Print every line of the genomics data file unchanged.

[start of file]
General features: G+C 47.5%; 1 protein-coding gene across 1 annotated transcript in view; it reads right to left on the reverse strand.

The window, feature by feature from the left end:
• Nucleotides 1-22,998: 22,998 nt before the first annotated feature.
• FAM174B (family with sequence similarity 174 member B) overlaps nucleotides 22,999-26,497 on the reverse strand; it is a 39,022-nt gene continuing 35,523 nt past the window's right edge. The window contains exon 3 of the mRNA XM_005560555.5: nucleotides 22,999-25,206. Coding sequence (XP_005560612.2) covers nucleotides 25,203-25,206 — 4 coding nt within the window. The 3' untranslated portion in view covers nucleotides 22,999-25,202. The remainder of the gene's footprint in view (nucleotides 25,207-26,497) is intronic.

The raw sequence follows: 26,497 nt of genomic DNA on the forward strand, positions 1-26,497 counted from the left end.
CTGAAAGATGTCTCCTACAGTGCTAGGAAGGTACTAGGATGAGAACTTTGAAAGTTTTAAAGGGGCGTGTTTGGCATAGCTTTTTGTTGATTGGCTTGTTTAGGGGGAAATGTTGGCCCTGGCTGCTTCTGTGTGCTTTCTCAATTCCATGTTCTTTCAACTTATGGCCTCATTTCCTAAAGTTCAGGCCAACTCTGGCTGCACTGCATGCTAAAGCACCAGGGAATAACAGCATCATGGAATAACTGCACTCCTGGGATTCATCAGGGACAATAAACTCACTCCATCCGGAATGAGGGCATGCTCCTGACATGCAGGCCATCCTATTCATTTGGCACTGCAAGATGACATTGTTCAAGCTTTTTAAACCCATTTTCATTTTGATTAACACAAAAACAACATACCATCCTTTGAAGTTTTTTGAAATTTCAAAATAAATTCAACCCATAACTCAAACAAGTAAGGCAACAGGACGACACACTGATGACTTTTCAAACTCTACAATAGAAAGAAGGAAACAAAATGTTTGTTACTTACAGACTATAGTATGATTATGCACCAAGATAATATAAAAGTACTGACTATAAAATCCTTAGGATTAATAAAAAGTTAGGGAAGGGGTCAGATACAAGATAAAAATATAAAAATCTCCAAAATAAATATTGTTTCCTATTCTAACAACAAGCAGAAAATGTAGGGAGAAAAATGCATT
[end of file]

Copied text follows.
General features: G+C 47.5%; 1 protein-coding gene across 1 annotated transcript in view; it reads right to left on the reverse strand.

The window, feature by feature from the left end:
• Nucleotides 1-22,998: 22,998 nt before the first annotated feature.
• FAM174B (family with sequence similarity 174 member B) overlaps nucleotides 22,999-26,497 on the reverse strand; it is a 39,022-nt gene continuing 35,523 nt past the window's right edge. The window contains exon 3 of the mRNA XM_005560555.5: nucleotides 22,999-25,206. Coding sequence (XP_005560612.2) covers nucleotides 25,203-25,206 — 4 coding nt within the window. The 3' untranslated portion in view covers nucleotides 22,999-25,202. The remainder of the gene's footprint in view (nucleotides 25,207-26,497) is intronic.

The raw sequence follows: 26,497 nt of genomic DNA on the forward strand, positions 1-26,497 counted from the left end.
CTGAAAGATGTCTCCTACAGTGCTAGGAAGGTACTAGGATGAGAACTTTGAAAGTTTTAAAGGGGCGTGTTTGGCATAGCTTTTTGTTGATTGGCTTGTTTAGGGGGAAATGTTGGCCCTGGCTGCTTCTGTGTGCTTTCTCAATTCCATGTTCTTTCAACTTATGGCCTCATTTCCTAAAGTTCAGGCCAACTCTGGCTGCACTGCATGCTAAAGCACCAGGGAATAACAGCATCATGGAATAACTGCACTCCTGGGATTCATCAGGGACAATAAACTCACTCCATCCGGAATGAGGGCATGCTCCTGACATGCAGGCCATCCTATTCATTTGGCACTGCAAGATGACATTGTTCAAGCTTTTTAAACCCATTTTCATTTTGATTAACACAAAAACAACATACCATCCTTTGAAGTTTTTTGAAATTTCAAAATAAATTCAACCCATAACTCAAACAAGTAAGGCAACAGGACGACACACTGATGACTTTTCAAACTCTACAATAGAAAGAAGGAAACAAAATGTTTGTTACTTACAGACTATAGTATGATTATGCACCAAGATAATATAAAAGTACTGACTATAAAATCCTTAGGATTAATAAAAAGTTAGGGAAGGGGTCAGATACAAGATAAAAATATAAAAATCTCCAAAATAAATATTGTTTCCTATTCTAACAACAAGCAGAAAATGTAGGGAGAAAAATGCATT